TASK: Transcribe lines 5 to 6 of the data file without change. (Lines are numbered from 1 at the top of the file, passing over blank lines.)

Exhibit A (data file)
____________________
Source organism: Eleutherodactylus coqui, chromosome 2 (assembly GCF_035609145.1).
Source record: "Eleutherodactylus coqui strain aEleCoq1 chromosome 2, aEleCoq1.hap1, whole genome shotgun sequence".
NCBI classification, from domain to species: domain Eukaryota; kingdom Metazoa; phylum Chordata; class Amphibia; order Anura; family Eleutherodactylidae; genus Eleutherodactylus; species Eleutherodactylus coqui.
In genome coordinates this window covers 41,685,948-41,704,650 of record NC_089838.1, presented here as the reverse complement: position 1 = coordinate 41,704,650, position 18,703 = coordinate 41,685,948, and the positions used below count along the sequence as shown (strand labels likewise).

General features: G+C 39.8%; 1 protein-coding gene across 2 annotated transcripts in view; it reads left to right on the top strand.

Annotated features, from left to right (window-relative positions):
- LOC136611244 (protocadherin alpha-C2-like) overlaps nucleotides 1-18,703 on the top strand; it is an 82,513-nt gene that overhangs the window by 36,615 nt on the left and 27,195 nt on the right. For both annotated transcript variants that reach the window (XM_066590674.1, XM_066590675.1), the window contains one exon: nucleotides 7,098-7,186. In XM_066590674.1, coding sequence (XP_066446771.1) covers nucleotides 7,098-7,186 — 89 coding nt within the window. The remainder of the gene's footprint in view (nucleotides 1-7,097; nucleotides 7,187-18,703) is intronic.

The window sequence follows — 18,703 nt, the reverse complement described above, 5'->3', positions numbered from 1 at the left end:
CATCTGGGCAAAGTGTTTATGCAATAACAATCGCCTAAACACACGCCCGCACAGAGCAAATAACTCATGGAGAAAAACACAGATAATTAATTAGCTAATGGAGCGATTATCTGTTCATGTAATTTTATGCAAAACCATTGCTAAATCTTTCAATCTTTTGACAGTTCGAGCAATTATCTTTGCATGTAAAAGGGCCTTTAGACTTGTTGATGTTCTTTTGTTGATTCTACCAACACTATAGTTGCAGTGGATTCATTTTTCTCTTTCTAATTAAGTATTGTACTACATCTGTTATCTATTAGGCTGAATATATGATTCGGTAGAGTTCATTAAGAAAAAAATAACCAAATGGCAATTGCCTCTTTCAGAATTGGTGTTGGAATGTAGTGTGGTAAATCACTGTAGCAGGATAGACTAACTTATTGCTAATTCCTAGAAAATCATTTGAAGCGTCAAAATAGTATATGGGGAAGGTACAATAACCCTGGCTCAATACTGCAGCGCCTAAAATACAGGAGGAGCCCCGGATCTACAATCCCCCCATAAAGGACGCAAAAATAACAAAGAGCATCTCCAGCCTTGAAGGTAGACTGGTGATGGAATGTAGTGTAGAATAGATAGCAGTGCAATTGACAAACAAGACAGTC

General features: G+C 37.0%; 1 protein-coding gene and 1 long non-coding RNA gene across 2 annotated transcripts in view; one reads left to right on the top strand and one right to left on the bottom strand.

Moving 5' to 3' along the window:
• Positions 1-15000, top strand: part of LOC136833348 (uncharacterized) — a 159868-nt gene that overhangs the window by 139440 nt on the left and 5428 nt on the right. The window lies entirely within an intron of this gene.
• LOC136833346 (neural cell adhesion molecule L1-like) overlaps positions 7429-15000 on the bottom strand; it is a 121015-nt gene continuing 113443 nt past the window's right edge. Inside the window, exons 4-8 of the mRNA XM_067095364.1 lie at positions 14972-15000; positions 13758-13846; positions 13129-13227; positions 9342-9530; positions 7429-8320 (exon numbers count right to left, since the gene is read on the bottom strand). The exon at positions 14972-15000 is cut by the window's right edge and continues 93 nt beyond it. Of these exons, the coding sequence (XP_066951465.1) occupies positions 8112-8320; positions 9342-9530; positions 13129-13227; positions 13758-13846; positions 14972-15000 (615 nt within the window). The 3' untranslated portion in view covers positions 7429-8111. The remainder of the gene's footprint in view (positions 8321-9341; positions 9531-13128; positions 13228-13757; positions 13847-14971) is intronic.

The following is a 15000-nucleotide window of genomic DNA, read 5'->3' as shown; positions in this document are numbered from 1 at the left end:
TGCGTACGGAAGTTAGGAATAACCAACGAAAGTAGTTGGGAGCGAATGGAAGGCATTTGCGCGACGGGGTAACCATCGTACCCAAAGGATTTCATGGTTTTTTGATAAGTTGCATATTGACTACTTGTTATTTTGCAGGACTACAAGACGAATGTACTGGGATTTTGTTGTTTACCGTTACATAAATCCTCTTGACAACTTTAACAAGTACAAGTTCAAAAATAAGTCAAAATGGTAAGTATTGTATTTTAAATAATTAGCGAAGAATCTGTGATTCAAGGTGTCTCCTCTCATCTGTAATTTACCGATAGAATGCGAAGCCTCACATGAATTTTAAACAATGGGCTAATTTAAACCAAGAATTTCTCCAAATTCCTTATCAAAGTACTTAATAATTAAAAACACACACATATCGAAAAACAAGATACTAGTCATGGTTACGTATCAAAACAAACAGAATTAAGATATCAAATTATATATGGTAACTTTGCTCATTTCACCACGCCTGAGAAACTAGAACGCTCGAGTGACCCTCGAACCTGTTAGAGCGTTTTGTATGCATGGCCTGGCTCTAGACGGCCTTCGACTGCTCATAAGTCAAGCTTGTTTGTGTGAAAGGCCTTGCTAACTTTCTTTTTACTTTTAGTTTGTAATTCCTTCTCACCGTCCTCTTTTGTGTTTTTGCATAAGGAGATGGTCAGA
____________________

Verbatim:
General features: G+C 39.8%; 1 protein-coding gene across 2 annotated transcripts in view; it reads left to right on the top strand.

Annotated features, from left to right (window-relative positions):